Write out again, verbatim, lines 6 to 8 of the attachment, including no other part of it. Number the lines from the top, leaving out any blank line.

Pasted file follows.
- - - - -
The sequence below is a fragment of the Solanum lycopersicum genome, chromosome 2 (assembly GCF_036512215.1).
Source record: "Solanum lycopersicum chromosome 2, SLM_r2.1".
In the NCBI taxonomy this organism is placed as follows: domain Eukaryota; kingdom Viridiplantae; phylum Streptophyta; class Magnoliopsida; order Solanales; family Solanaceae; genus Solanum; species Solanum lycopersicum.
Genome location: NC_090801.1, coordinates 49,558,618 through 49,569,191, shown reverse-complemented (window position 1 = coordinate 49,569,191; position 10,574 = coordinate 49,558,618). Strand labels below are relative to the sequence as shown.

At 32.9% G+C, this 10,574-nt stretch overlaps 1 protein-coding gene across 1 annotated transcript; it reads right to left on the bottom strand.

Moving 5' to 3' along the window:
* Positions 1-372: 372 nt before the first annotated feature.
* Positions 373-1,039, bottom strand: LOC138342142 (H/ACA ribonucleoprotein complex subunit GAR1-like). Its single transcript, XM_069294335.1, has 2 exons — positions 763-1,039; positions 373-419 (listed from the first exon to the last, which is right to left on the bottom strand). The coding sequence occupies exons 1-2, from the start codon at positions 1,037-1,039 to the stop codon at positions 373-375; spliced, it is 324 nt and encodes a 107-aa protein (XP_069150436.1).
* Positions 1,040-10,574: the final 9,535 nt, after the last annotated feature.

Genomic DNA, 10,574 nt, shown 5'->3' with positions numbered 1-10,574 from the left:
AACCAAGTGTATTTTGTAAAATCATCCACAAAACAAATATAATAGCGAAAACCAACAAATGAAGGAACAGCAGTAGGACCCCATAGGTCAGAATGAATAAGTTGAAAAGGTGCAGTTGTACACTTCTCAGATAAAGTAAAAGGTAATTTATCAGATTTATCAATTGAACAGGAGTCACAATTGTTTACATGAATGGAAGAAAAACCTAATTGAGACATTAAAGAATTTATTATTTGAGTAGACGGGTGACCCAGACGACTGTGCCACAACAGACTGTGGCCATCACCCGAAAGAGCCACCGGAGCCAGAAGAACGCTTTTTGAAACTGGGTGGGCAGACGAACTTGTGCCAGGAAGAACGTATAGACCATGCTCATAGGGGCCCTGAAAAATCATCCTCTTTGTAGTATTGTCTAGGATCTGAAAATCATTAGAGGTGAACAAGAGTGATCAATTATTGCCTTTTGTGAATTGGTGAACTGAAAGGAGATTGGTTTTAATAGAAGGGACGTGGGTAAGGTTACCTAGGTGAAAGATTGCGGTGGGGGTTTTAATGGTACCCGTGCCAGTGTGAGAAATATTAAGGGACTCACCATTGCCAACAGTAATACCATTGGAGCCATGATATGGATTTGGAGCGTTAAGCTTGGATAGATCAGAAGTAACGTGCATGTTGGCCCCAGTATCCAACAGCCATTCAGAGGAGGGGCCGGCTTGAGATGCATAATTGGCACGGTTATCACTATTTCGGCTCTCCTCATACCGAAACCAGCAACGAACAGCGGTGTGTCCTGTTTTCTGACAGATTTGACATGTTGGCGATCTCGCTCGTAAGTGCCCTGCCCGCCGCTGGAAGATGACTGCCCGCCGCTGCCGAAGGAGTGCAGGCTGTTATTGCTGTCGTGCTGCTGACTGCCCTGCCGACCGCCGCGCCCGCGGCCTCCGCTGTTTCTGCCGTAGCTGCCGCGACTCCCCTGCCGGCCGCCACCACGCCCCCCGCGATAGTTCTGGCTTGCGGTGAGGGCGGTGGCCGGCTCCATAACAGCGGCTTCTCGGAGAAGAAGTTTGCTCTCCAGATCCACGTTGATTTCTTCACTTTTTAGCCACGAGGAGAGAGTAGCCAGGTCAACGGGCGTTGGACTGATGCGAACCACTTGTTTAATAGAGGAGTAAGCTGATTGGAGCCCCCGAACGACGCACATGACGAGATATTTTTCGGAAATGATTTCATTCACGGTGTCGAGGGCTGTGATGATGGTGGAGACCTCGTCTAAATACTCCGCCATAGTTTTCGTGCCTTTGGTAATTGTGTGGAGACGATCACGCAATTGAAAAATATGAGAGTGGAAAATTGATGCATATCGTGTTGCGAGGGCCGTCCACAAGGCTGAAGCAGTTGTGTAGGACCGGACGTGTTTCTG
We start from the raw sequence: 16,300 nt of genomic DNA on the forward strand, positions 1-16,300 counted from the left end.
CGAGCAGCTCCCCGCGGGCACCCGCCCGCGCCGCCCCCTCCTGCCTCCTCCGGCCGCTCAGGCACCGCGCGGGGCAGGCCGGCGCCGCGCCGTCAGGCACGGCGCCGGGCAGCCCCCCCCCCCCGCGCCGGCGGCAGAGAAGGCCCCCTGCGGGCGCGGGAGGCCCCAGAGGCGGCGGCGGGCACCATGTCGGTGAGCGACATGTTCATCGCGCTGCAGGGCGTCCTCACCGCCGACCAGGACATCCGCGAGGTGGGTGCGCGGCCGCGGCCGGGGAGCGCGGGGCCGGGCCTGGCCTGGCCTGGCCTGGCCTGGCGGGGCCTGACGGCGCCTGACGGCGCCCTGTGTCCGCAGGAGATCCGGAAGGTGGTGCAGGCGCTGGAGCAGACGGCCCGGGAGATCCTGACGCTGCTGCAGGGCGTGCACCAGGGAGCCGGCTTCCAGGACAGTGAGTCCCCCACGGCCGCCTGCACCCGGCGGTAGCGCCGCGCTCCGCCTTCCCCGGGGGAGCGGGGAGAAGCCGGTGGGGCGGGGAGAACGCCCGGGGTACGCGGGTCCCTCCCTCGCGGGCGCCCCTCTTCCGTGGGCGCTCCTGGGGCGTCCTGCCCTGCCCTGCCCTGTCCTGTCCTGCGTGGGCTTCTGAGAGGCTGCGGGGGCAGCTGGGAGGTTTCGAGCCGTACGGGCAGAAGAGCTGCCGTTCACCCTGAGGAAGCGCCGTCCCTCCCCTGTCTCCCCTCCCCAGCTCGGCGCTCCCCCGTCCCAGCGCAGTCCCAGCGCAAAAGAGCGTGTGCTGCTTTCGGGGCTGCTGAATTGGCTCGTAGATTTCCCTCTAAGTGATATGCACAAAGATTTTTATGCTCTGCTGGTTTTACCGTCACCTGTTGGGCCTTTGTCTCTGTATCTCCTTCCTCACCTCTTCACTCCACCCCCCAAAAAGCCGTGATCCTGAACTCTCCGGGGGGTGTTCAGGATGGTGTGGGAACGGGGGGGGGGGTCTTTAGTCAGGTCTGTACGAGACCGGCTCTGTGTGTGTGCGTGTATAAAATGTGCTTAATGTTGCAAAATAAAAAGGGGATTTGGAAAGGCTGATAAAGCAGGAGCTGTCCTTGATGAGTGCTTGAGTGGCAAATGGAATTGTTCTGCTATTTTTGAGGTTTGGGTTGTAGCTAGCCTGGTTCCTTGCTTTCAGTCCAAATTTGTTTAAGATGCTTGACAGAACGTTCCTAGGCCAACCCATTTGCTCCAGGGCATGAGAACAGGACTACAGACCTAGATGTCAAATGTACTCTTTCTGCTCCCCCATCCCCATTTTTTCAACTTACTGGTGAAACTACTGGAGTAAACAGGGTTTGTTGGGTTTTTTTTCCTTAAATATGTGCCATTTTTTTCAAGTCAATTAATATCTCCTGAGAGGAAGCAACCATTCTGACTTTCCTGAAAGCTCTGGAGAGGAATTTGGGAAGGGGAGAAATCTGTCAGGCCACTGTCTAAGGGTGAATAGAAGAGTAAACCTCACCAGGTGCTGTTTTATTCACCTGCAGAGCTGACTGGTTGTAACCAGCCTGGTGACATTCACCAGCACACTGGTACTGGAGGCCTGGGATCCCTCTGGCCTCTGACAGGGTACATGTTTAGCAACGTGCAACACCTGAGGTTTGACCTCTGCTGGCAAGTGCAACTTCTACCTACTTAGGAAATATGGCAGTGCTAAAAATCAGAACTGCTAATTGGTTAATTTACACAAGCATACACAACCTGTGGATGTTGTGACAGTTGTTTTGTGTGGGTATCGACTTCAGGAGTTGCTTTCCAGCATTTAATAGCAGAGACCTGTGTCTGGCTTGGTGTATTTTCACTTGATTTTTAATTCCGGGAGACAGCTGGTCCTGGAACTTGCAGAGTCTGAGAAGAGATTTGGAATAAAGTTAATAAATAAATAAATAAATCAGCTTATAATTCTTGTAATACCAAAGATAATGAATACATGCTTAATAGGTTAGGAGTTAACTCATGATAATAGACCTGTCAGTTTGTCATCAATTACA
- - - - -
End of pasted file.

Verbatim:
Moving 5' to 3' along the window:
* Positions 1-372: 372 nt before the first annotated feature.
* Positions 373-1,039, bottom strand: LOC138342142 (H/ACA ribonucleoprotein complex subunit GAR1-like). Its single transcript, XM_069294335.1, has 2 exons — positions 763-1,039; positions 373-419 (listed from the first exon to the last, which is right to left on the bottom strand). The coding sequence occupies exons 1-2, from the start codon at positions 1,037-1,039 to the stop codon at positions 373-375; spliced, it is 324 nt and encodes a 107-aa protein (XP_069150436.1).